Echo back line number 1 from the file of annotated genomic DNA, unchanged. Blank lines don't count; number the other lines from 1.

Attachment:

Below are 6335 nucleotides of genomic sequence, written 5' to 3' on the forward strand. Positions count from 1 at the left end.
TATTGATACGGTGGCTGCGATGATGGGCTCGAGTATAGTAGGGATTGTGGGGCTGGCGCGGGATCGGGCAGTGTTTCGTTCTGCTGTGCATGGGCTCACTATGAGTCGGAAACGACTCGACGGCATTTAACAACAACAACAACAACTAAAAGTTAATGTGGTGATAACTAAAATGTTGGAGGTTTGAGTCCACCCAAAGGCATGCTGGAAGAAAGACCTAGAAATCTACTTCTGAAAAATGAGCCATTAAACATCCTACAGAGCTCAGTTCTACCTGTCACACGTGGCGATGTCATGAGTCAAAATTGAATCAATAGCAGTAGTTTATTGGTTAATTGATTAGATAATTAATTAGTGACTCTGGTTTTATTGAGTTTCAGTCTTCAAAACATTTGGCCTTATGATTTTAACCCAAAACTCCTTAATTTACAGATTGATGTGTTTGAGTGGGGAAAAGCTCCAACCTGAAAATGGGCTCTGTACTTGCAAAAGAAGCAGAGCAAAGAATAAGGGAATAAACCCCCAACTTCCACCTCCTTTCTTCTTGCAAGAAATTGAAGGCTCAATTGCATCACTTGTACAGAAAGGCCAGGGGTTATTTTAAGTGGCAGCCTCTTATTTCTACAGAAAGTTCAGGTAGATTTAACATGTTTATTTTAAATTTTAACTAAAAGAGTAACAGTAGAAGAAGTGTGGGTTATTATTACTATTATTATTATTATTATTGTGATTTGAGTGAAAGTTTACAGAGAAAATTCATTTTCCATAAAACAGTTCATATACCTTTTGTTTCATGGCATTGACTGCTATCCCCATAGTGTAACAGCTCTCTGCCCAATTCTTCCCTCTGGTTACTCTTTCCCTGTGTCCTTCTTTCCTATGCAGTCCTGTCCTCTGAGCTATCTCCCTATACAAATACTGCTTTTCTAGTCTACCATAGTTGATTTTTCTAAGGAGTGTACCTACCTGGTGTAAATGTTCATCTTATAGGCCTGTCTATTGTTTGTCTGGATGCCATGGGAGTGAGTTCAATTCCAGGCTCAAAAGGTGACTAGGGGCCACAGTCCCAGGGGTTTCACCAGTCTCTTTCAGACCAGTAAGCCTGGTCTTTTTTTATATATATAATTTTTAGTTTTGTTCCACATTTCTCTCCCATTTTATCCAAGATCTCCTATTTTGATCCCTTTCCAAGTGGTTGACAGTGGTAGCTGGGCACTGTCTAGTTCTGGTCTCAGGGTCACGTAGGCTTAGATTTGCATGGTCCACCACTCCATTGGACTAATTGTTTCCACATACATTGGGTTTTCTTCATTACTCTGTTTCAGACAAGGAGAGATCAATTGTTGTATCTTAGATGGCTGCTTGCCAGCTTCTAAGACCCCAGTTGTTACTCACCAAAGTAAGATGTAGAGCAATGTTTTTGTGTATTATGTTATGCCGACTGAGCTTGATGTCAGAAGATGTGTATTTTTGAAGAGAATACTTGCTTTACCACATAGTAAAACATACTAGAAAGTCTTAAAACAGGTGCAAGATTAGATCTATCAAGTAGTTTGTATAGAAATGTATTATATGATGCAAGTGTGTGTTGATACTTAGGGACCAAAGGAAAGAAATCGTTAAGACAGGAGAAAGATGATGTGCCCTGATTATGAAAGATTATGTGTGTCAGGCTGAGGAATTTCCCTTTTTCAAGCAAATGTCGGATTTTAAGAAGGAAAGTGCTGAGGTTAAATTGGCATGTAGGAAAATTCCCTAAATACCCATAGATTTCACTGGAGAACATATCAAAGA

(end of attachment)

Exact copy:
Below are 6335 nucleotides of genomic sequence, written 5' to 3' on the forward strand. Positions count from 1 at the left end.